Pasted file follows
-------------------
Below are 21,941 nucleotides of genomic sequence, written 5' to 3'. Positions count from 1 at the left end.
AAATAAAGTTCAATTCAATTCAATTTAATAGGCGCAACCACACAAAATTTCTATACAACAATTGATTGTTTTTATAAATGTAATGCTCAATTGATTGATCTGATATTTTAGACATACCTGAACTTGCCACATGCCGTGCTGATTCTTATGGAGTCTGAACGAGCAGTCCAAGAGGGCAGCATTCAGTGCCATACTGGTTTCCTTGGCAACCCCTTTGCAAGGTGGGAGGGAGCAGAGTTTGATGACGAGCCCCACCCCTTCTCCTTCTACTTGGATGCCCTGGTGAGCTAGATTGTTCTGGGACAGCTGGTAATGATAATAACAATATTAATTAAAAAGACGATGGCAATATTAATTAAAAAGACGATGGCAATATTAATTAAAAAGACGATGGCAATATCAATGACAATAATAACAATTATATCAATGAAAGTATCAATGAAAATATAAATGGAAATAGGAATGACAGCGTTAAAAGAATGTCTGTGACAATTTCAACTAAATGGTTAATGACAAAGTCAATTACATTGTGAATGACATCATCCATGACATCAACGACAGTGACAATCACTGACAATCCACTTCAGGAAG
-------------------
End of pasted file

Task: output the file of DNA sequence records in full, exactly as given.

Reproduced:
Below are 21,941 nucleotides of genomic sequence, written 5' to 3'. Positions count from 1 at the left end.
AAATAAAGTTCAATTCAATTCAATTTAATAGGCGCAACCACACAAAATTTCTATACAACAATTGATTGTTTTTATAAATGTAATGCTCAATTGATTGATCTGATATTTTAGACATACCTGAACTTGCCACATGCCGTGCTGATTCTTATGGAGTCTGAACGAGCAGTCCAAGAGGGCAGCATTCAGTGCCATACTGGTTTCCTTGGCAACCCCTTTGCAAGGTGGGAGGGAGCAGAGTTTGATGACGAGCCCCACCCCTTCTCCTTCTACTTGGATGCCCTGGTGAGCTAGATTGTTCTGGGACAGCTGGTAATGATAATAACAATATTAATTAAAAAGACGATGGCAATATTAATTAAAAAGACGATGGCAATATTAATTAAAAAGACGATGGCAATATCAATGACAATAATAACAATTATATCAATGAAAGTATCAATGAAAATATAAATGGAAATAGGAATGACAGCGTTAAAAGAATGTCTGTGACAATTTCAACTAAATGGTTAATGACAAAGTCAATTACATTGTGAATGACATCATCCATGACATCAACGACAGTGACAATCACTGACAATCCACTTCAGGAAG